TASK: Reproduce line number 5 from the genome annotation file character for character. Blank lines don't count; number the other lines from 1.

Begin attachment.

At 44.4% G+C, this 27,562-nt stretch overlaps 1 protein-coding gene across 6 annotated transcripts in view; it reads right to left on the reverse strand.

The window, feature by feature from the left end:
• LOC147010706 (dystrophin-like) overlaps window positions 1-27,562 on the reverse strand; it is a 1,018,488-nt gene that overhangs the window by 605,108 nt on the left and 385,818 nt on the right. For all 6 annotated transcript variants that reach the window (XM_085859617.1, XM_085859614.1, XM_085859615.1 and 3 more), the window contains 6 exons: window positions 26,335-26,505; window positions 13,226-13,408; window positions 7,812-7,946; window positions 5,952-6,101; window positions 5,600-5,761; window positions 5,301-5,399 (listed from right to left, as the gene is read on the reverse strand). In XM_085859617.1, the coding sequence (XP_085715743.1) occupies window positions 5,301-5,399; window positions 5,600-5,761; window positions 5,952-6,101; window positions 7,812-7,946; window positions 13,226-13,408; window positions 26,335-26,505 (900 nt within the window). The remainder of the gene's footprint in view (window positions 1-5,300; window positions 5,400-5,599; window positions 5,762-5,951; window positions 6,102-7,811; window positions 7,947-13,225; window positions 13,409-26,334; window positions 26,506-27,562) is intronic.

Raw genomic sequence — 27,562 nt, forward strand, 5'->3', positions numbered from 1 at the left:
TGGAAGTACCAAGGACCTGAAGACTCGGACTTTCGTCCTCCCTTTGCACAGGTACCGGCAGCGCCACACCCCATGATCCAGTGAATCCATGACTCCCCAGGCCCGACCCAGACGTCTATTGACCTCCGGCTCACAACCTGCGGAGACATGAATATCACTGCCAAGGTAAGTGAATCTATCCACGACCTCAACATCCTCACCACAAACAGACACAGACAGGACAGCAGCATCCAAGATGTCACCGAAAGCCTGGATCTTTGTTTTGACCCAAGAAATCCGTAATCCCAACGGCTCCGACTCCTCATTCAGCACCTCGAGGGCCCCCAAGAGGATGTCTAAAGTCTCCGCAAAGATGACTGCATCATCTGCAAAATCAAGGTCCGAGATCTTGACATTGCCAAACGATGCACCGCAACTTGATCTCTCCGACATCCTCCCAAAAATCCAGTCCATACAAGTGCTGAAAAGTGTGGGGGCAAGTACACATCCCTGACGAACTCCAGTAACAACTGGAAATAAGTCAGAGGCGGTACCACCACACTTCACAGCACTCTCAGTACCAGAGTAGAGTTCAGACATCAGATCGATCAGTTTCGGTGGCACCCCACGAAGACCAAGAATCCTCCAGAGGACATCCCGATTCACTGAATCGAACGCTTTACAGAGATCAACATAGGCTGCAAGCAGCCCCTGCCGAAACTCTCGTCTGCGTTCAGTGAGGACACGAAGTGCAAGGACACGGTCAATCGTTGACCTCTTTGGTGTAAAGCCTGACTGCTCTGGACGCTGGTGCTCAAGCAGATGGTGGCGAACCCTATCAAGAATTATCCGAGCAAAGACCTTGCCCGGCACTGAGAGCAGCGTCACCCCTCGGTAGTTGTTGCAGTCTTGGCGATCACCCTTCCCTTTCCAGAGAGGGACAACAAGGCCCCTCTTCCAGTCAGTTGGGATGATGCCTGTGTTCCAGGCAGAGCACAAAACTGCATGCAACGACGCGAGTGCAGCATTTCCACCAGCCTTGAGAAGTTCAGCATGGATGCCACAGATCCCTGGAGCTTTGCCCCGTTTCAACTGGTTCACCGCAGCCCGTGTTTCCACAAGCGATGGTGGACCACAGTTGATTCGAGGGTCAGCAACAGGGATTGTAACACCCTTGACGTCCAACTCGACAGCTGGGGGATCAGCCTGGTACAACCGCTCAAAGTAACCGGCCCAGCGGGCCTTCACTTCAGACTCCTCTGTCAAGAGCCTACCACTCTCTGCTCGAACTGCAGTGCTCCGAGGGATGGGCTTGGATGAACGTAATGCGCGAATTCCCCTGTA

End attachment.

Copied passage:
TGGAAGTACCAAGGACCTGAAGACTCGGACTTTCGTCCTCCCTTTGCACAGGTACCGGCAGCGCCACACCCCATGATCCAGTGAATCCATGACTCCCCAGGCCCGACCCAGACGTCTATTGACCTCCGGCTCACAACCTGCGGAGACATGAATATCACTGCCAAGGTAAGTGAATCTATCCACGACCTCAACATCCTCACCACAAACAGACACAGACAGGACAGCAGCATCCAAGATGTCACCGAAAGCCTGGATCTTTGTTTTGACCCAAGAAATCCGTAATCCCAACGGCTCCGACTCCTCATTCAGCACCTCGAGGGCCCCCAAGAGGATGTCTAAAGTCTCCGCAAAGATGACTGCATCATCTGCAAAATCAAGGTCCGAGATCTTGACATTGCCAAACGATGCACCGCAACTTGATCTCTCCGACATCCTCCCAAAAATCCAGTCCATACAAGTGCTGAAAAGTGTGGGGGCAAGTACACATCCCTGACGAACTCCAGTAACAACTGGAAATAAGTCAGAGGCGGTACCACCACACTTCACAGCACTCTCAGTACCAGAGTAGAGTTCAGACATCAGATCGATCAGTTTCGGTGGCACCCCACGAAGACCAAGAATCCTCCAGAGGACATCCCGATTCACTGAATCGAACGCTTTACAGAGATCAACATAGGCTGCAAGCAGCCCCTGCCGAAACTCTCGTCTGCGTTCAGTGAGGACACGAAGTGCAAGGACACGGTCAATCGTTGACCTCTTTGGTGTAAAGCCTGACTGCTCTGGACGCTGGTGCTCAAGCAGATGGTGGCGAACCCTATCAAGAATTATCCGAGCAAAGACCTTGCCCGGCACTGAGAGCAGCGTCACCCCTCGGTAGTTGTTGCAGTCTTGGCGATCACCCTTCCCTTTCCAGAGAGGGACAACAAGGCCCCTCTTCCAGTCAGTTGGGATGATGCCTGTGTTCCAGGCAGAGCACAAAACTGCATGCAACGACGCGAGTGCAGCATTTCCACCAGCCTTGAGAAGTTCAGCATGGATGCCACAGATCCCTGGAGCTTTGCCCCGTTTCAACTGGTTCACCGCAGCCCGTGTTTCCACAAGCGATGGTGGACCACAGTTGATTCGAGGGTCAGCAACAGGGATTGTAACACCCTTGACGTCCAACTCGACAGCTGGGGGATCAGCCTGGTACAACCGCTCAAAGTAACCGGCCCAGCGGGCCTTCACTTCAGACTCCTCTGTCAAGAGCCTACCACTCTCTGCTCGAACTGCAGTGCTCCGAGGGATGGGCTTGGATGAACGTAATGCGCGAATTCCCCTGTA